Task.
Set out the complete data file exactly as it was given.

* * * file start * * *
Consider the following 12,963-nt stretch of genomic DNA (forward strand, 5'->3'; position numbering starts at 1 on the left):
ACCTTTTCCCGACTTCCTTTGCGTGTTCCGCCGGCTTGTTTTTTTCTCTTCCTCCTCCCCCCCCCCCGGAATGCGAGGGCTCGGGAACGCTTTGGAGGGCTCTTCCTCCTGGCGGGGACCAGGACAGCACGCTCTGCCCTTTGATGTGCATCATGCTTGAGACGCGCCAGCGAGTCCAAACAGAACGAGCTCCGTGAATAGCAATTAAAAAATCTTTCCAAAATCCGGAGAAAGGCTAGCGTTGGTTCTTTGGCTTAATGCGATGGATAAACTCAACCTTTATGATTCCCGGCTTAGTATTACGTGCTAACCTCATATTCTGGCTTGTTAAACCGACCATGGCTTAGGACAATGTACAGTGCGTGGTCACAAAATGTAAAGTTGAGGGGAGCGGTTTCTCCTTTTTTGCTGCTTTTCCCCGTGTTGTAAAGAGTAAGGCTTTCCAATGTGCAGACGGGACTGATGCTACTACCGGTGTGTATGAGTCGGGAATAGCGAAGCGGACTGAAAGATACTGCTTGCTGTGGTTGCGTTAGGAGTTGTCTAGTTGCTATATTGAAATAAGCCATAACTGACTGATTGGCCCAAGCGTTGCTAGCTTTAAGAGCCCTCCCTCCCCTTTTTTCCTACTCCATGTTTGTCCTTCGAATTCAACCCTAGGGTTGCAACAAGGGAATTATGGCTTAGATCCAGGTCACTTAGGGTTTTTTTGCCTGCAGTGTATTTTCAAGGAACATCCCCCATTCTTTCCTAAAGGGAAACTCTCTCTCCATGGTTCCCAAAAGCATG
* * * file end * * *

Consider the following 12,963-nt stretch of genomic DNA (forward strand, 5'->3'; position numbering starts at 1 on the left):
ACCTTTTCCCGACTTCCTTTGCGTGTTCCGCCGGCTTGTTTTTTTCTCTTCCTCCTCCCCCCCCCCCGGAATGCGAGGGCTCGGGAACGCTTTGGAGGGCTCTTCCTCCTGGCGGGGACCAGGACAGCACGCTCTGCCCTTTGATGTGCATCATGCTTGAGACGCGCCAGCGAGTCCAAACAGAACGAGCTCCGTGAATAGCAATTAAAAAATCTTTCCAAAATCCGGAGAAAGGCTAGCGTTGGTTCTTTGGCTTAATGCGATGGATAAACTCAACCTTTATGATTCCCGGCTTAGTATTACGTGCTAACCTCATATTCTGGCTTGTTAAACCGACCATGGCTTAGGACAATGTACAGTGCGTGGTCACAAAATGTAAAGTTGAGGGGAGCGGTTTCTCCTTTTTTGCTGCTTTTCCCCGTGTTGTAAAGAGTAAGGCTTTCCAATGTGCAGACGGGACTGATGCTACTACCGGTGTGTATGAGTCGGGAATAGCGAAGCGGACTGAAAGATACTGCTTGCTGTGGTTGCGTTAGGAGTTGTCTAGTTGCTATATTGAAATAAGCCATAACTGACTGATTGGCCCAAGCGTTGCTAGCTTTAAGAGCCCTCCCTCCCCTTTTTTCCTACTCCATGTTTGTCCTTCGAATTCAACCCTAGGGTTGCAACAAGGGAATTATGGCTTAGATCCAGGTCACTTAGGGTTTTTTTGCCTGCAGTGTATTTTCAAGGAACATCCCCCATTCTTTCCTAAAGGGAAACTCTCTCTCCATGGTTCCCAAAAGCATG